For the past three years, the Evolution Learning Community (ELC) at the University of North Carolina, Wilmington, has sponsored a variety of speakers, courses and public events related to the study of Darwin and evolution. These activities will culminate in the year-long commemoration in 2009 of the 200th anniversary of Charles Darwin’s birth and the 150th anniversary of the publication of On The Origin of Species.
After the success of a similar learning community focused on Brown v Board of Education in 2004, the campus began to discuss the feasibility of a multiyear, interdisciplinary learning community on the topic of evolution. Developed through a grassroots faculty effort and endorsed by the Faculty Senate, the ELC is dedicated to the study of the theory of evolution and its scientific, social, and moral significance for humanity. The executive council of the ELC is headed by Patricia Kelley, Professor of Geology and long-time NCSE Supporter, Dale McCall, Professor of Anthropology and Genetics, and Thomas Schmid, Professor of Philosophy.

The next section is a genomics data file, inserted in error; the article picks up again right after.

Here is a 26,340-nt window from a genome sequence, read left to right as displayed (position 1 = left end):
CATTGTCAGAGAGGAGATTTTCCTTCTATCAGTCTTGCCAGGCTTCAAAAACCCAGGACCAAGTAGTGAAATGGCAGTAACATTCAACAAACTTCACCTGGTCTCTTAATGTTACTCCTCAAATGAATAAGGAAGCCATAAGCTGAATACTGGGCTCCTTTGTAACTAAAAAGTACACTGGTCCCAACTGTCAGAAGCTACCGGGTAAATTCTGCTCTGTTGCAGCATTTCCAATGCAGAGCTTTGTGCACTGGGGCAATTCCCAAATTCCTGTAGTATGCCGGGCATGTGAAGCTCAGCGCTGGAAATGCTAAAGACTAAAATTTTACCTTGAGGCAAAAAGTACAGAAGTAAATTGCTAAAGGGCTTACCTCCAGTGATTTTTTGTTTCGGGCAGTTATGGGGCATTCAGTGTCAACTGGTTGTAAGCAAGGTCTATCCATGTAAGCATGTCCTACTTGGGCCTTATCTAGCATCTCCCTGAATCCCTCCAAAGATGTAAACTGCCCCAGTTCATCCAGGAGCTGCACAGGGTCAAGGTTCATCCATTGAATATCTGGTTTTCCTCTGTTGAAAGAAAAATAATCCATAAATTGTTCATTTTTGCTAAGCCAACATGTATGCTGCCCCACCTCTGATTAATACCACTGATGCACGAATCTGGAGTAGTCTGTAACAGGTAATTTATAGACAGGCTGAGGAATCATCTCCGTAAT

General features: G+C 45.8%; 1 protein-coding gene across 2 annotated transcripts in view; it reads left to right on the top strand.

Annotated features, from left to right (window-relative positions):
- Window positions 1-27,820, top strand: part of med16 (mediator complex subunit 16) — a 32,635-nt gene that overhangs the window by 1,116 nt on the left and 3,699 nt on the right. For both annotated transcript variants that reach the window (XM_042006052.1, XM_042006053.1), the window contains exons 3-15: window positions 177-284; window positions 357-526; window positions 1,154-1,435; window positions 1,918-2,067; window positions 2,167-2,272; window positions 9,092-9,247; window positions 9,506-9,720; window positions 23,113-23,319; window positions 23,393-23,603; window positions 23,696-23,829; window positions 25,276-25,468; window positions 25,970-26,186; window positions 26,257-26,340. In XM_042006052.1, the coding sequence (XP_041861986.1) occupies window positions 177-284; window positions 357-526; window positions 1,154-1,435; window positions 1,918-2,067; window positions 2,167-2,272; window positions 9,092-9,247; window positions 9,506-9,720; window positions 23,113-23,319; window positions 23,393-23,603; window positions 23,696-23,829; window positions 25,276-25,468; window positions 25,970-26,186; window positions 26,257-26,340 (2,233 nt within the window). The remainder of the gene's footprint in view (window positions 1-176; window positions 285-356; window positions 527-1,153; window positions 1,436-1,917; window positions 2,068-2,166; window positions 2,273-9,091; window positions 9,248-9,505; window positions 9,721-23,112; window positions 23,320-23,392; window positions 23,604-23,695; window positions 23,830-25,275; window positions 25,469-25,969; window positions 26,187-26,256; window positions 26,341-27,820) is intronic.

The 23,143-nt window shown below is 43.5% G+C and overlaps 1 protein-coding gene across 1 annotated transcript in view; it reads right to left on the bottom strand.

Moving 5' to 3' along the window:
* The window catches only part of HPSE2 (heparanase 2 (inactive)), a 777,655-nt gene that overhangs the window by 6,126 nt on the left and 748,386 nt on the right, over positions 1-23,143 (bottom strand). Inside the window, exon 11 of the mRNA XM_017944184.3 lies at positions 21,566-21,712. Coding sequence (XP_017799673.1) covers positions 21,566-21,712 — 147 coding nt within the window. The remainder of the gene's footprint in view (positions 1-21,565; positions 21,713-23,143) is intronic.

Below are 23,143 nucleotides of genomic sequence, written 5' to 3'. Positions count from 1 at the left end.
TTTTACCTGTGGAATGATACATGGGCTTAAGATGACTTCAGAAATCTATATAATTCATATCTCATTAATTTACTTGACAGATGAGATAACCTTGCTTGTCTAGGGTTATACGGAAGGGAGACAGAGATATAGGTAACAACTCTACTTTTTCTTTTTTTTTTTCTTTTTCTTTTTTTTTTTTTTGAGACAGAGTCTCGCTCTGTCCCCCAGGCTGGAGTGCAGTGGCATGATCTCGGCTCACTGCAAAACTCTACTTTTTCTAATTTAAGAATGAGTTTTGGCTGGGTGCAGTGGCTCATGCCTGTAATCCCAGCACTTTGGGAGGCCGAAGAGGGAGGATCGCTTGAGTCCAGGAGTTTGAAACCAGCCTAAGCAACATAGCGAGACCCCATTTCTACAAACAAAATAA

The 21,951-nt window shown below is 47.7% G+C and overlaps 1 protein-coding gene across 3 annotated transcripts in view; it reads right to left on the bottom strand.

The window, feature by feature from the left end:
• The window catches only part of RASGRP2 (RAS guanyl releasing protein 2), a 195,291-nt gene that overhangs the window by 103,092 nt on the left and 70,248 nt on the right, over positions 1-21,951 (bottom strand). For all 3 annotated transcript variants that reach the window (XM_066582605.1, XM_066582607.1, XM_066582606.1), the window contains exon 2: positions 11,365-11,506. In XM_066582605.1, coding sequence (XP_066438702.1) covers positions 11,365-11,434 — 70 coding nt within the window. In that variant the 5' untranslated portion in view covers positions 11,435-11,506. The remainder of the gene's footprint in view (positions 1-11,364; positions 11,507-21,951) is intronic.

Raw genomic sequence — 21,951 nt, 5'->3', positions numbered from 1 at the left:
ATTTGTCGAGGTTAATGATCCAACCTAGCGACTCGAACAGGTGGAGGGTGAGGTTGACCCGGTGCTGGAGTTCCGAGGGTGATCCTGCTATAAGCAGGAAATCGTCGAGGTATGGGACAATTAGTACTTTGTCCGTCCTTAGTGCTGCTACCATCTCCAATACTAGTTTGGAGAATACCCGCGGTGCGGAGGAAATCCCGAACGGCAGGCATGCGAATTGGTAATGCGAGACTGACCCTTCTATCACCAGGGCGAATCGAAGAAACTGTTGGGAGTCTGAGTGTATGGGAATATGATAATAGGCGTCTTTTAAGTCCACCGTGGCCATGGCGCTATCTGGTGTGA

Schmid, one of the founders of the group, said of the ELC: “We were looking for a campus-wide series of events that would be long-lasting and substantial and might generate some curricular change. We’ve taken a very academic approach. The focus is not to create a debate on evolution but to develop dialogue and educational opportunities for UNCW as well as the larger community.”
The group has coordinated educational and cultural events for students, faculty, staff and the community to increase awareness and critical discussion of the role of evolutionary principles in the natural and social sciences and in relation to the philosophical, historical, artistic and literary modes of reflection on life.